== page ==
A bill that would have allowed California marijuana merchants to give product away free of charge to low-income people was one of a slew of drug policy reform proposals rejected over the weekend by Gov. Jerry Brown, who is approaching the end of his 50-year career in public service on a prohibitionist, obstructionist note.
Despite California’s reputation as a progressive, forward-leaning state on issues like climate change—a pet issue of the governor—Brown, a Democrat, in recent days has rejected bills that would have provided for:
*safe-injection sites to alleviate the opiate overdose crisis;
*licensed commercial cannabis retailers to deduct business expenses;
*schools to allow children medical marijuana access on campus;
*multiple licensed marijuana businesses to share in common required resources like breakrooms and lobbies and
*an expansion of the California Marijuana Research Program.
Brown did sign bills over the weekend that allow for an expansion of hemp farming and for the removal or reduction of prior cannabis convictions.
One of the proposals the governor rejected, Senate Bill 829, introduced by state Sen. Scott Wiener (D-San Francisco), would have authorized licensed cannabis retailers to “offer free cannabis or cannabis goods” to medical marijuana patients. But Brown said no, on the basis that it violated California’s voter-approved recreational marijuana law, Prop. 64.
Under current state law, licensed medical-cannabis retailers are prohibited from giving away samples free-of-charge.
That’s a break from past practices pre-legalization, when medical marijuana dispensaries often provided free or steeply discounted cannabis to low-income patients, whose government-subsidized health insurance would pay for pharmaceutical drugs like opiates, but not cannabis.
“Providing free cannabis to a person with only a doctor’s recommendation undermines the intent of the voters,” Brown wrote in his Sept. 30 rejection message.
The governor’s excuse confused and infuriated cannabis advocates, who dismissed Brown’s reasoning as unsound or dishonest.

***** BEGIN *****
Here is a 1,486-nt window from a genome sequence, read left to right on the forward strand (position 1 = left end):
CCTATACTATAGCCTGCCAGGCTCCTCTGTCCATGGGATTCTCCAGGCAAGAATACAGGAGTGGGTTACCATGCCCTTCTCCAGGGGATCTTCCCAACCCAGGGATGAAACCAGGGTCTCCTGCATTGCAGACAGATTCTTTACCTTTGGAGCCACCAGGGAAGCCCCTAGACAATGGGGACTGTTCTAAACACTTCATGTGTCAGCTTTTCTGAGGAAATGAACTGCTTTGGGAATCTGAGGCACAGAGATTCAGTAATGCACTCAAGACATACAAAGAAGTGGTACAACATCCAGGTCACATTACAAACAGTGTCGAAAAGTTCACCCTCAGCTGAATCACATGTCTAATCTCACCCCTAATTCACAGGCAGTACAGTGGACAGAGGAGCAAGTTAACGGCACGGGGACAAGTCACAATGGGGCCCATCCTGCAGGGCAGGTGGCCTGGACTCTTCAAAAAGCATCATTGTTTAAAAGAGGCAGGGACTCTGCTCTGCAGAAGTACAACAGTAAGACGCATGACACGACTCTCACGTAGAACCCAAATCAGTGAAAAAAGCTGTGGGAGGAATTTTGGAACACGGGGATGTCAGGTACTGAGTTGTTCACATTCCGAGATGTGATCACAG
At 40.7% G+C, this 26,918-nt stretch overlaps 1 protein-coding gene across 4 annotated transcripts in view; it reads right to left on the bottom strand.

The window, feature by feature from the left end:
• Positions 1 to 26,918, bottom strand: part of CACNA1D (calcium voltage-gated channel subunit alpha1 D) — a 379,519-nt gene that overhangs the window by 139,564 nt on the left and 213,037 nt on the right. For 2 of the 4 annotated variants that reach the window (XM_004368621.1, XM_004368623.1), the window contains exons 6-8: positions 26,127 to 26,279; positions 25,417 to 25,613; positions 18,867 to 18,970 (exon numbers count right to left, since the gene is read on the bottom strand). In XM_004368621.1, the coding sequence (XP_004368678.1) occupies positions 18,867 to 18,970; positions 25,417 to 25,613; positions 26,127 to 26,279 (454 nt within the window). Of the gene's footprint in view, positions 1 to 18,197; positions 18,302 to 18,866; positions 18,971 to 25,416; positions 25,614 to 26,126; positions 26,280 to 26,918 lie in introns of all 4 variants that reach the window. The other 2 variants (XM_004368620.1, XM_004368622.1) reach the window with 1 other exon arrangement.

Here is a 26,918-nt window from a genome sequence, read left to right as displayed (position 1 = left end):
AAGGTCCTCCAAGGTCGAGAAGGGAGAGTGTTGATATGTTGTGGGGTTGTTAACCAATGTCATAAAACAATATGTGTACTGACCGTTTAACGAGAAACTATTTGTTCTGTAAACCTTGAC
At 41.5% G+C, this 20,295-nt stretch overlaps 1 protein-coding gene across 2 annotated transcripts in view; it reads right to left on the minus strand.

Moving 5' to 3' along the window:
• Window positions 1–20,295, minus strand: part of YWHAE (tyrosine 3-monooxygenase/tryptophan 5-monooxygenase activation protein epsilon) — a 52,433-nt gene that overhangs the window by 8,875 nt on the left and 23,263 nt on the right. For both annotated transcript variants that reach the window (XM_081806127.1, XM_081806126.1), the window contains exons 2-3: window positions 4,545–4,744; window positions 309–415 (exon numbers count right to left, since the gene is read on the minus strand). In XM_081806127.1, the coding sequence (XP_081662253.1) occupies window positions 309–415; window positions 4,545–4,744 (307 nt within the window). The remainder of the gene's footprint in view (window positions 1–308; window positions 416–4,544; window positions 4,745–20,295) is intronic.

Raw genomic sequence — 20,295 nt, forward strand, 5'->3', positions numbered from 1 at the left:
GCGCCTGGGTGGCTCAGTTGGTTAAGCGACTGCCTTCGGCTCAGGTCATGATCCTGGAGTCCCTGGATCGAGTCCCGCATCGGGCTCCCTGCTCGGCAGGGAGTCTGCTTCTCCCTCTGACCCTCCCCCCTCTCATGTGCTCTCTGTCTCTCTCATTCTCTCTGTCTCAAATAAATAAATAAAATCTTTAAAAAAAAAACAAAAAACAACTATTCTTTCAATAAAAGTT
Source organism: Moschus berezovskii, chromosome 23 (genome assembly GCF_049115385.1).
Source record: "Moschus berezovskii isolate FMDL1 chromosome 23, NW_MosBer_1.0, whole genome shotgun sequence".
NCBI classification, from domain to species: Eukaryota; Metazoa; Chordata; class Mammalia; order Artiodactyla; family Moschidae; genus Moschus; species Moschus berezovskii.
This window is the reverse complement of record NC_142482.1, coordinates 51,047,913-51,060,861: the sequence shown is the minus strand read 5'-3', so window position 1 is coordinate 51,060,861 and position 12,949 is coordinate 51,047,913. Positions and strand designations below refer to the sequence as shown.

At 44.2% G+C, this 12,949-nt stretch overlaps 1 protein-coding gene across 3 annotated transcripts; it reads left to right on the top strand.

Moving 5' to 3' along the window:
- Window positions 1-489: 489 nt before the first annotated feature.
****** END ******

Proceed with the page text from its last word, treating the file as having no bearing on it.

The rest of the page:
“With most of these bills, at least the administration gave us the rationale—maybe they can be fixed through the regulatory process, maybe they’re at least acceptable in their eyes,” Josh Drayton, spokesman for the California Cannabis Industry Association, told Marijuana Moment in a phone interview.
But with SB 829, “I was left a little shell-shocked,” Drayton said. “There was no rationale behind it, other than it violates statute. That one really took me by surprise.”
Dale Gieringer, executive director of California NORML called Brown’s veto message “off-point and outrageous.”
“Nowhere does Prop. 64 say that it is intended to impede free donations of medicine to needy patients,” he wrote in an email on Monday.
“The purposes and intents section of the initiative is clear that it pertains only to adult-use marijuana, and does not override Prop 215 [California’s original medical marijuana law, passed in 1996],” he added. “This state could use a new Governor. Fortunately we’re in luck on that score.”
In a tweet on Monday, Wiener, SB 829’s sponsor, vowed to try again next year.
The Governor vetoed our bill to protect “compassionate care” #cannabis programs from state taxes. These programs give medical cannabis to low income ppl for free. They have no revenue & can’t pay taxes. #SB829 would exempt them from taxes so they don’t shut down. We’ll be back. pic.twitter.com/10FqeL2uuY
— Scott Wiener (@Scott_Wiener) October 1, 2018
The frontrunner to replace the term-limited Brown is current Democratic Lt. Gov. Gavin Newsom, who was an early endorser of marijuana legalization and has accepted campaign donations from cannabis interests.
For marijuana industry insiders and advocates tired of the incumbent, Newsom is seen as vast improvement.
But it would be hard work for any politician to appear less marijuana-friendly than Jerry Brown, who has seen fit to dismiss cannabis or its consumers even when off-topic.
In a recent interview with The New York Times on the subject of climate change, for example, Brown suggested that marijuana legalization was somehow distracting from the task of reducing carbon emissions.
“We either do nothing and smoke marijuana because it’s legalized, or we put our shoulder to the plow and do everything we can,” the governor said, apropos of nothing (aside from whatever was on his mind at the moment, which was evidently marijuana).
The remark was just the latest in a string of gratuitous insults lobbed at the cannabis community by Brown over the years.
It’s not entirely clear what’s behind Brown’s obvious distaste for marijuana legalization and related reforms. He has not shared his reasoning, nor is there any particular incident from his decades in public service that is revelatory on the matter.